And the third objective that I had was to study the political situation in Alaska, in Japan, in the Philippines, and in Honolulu. In Alaska and Honolulu the requirement that I had placed on myself was to feel around and check and learn as much as I could about the real urge for statehood. That was beginning to be a very strong subject about that time.
HESS: What were your findings?
SNYDER: Well, we'll, get into them as we, go around the trip. Another objective that I might mention,
which we will pick up a little later, was we had a real problem in the Philippines on the war damage settlements and adjustments that were being made, and that was part of the Treasury's duties to sort of supervise and look after that operation. We left here on November 12th, and in our party, in addition to myself, was Rear Admiral Merlin O'Neill, U.S. Coast Guard; Captain Stanley C. Linho1m, U.S. Coast Guard; Captain Roy L. Raney, U.S. Coast Guard; William J. Bray, who was my assistant, and nine members of the U.S. Coast Guard, including three operation officers who were thoroughly familiar with all the stations and the loran operations. And in addition to that we had with us nine Treasury employees who were going over to help check the situation in Japan and in Manila, because we had a matter of great importance that we had to look into when we reached Manila.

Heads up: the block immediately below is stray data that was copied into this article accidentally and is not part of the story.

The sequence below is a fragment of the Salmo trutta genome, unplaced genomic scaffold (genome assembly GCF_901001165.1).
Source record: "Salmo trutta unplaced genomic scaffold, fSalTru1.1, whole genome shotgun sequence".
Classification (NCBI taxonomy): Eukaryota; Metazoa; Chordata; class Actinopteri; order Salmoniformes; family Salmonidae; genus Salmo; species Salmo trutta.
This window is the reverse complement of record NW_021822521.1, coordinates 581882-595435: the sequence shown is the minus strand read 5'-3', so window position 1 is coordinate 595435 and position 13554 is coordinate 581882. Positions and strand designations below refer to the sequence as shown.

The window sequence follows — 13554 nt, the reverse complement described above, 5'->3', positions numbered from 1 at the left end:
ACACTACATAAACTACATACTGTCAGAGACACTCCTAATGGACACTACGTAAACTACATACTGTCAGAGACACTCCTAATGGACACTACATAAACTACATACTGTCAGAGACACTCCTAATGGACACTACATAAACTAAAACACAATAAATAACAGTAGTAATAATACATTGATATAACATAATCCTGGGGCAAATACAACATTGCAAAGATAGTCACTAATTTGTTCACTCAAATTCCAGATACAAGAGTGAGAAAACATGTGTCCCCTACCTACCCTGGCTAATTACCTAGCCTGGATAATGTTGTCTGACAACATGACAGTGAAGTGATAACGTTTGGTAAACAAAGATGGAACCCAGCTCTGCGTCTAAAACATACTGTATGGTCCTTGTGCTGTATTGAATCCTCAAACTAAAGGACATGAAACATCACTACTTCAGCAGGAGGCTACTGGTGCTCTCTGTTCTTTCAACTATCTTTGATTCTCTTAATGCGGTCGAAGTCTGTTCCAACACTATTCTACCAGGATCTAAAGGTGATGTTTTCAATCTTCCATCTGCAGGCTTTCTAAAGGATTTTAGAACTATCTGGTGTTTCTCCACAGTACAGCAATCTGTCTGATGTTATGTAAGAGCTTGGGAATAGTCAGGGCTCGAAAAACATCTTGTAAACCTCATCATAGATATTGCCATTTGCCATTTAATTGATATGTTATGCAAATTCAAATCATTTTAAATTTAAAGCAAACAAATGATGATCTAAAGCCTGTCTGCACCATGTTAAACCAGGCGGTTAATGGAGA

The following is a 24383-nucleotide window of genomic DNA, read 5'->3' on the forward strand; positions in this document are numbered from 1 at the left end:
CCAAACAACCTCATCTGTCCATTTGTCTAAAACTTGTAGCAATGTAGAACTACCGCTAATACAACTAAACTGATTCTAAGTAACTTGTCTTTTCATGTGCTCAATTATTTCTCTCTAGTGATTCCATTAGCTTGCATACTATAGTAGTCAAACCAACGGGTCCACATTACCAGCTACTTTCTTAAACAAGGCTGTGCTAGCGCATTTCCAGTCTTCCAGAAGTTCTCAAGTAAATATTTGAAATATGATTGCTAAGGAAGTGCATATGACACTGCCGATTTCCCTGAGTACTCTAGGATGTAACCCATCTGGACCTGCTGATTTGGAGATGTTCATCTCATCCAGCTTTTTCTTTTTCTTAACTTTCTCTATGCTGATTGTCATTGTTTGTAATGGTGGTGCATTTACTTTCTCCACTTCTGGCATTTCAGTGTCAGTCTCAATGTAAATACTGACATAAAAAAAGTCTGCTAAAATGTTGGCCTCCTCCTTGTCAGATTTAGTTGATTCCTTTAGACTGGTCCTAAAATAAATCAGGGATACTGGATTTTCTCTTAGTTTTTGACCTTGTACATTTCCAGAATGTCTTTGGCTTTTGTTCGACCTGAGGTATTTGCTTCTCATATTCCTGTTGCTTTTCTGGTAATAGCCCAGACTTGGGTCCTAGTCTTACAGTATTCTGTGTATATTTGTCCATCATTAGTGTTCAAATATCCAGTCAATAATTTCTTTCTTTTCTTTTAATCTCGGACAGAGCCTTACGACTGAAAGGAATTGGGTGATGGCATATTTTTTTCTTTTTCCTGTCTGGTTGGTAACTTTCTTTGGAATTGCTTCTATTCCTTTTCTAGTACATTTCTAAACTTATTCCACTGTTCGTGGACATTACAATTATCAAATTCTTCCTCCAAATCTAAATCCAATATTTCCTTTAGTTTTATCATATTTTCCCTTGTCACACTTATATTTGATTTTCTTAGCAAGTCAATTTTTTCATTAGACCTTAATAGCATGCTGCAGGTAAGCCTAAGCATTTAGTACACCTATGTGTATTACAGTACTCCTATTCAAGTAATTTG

We left Washington on November 12th at 10 p.m. We flew to Seattle, landed at Sand Point, refueled at that point and spent the night. We left there early the next morning on Sunday, November the 13th, at about 8 a.m. We flew first to Annett Island in Alaska and we arrived there about 11 a.m. and went over to Ketchikan for a conference with Mayor Talbot of Ketchikan. We were met by the Coast Guard officers of that station and at 11:30 we made an inspection of the Coast Guard installations including the loran stations that we had in Alaska. At 12:30 we were given a luncheon by Mayor J. A. Talbot. The Mayor gave us a very warm welcome. That was the first time they ever had a Cabinet officer in Ketchikan, and they gave quite a warm welcome to me, and replied with a short talk on our trip and what our objectives were, particularly in Alaska, and so forth. At 1:30 we took a little quick